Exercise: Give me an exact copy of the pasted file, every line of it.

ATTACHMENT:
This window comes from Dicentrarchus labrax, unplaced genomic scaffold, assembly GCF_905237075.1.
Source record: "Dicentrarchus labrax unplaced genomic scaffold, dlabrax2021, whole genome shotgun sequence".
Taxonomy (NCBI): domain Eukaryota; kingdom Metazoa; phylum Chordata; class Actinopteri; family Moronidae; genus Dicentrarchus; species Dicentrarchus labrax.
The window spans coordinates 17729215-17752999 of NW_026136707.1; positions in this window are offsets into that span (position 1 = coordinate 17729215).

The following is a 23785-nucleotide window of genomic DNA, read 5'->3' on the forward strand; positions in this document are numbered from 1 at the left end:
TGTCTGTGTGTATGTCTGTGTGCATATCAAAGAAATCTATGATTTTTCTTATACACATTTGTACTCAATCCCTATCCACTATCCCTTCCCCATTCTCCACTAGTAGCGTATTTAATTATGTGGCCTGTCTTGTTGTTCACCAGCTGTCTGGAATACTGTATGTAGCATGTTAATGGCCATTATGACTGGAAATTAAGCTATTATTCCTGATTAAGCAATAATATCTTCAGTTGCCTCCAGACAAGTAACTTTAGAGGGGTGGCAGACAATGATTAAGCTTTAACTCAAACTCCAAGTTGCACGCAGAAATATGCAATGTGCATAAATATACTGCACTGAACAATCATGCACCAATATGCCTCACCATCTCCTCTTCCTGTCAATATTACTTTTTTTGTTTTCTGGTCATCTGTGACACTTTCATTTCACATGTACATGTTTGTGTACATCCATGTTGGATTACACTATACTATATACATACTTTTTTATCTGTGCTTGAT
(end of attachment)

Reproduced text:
This window comes from Dicentrarchus labrax, unplaced genomic scaffold, assembly GCF_905237075.1.
Source record: "Dicentrarchus labrax unplaced genomic scaffold, dlabrax2021, whole genome shotgun sequence".
Taxonomy (NCBI): domain Eukaryota; kingdom Metazoa; phylum Chordata; class Actinopteri; family Moronidae; genus Dicentrarchus; species Dicentrarchus labrax.
The window spans coordinates 17729215-17752999 of NW_026136707.1; positions in this window are offsets into that span (position 1 = coordinate 17729215).

The following is a 23785-nucleotide window of genomic DNA, read 5'->3' on the forward strand; positions in this document are numbered from 1 at the left end:
TGTCTGTGTGTATGTCTGTGTGCATATCAAAGAAATCTATGATTTTTCTTATACACATTTGTACTCAATCCCTATCCACTATCCCTTCCCCATTCTCCACTAGTAGCGTATTTAATTATGTGGCCTGTCTTGTTGTTCACCAGCTGTCTGGAATACTGTATGTAGCATGTTAATGGCCATTATGACTGGAAATTAAGCTATTATTCCTGATTAAGCAATAATATCTTCAGTTGCCTCCAGACAAGTAACTTTAGAGGGGTGGCAGACAATGATTAAGCTTTAACTCAAACTCCAAGTTGCACGCAGAAATATGCAATGTGCATAAATATACTGCACTGAACAATCATGCACCAATATGCCTCACCATCTCCTCTTCCTGTCAATATTACTTTTTTTGTTTTCTGGTCATCTGTGACACTTTCATTTCACATGTACATGTTTGTGTACATCCATGTTGGATTACACTATACTATATACATACTTTTTTATCTGTGCTTGAT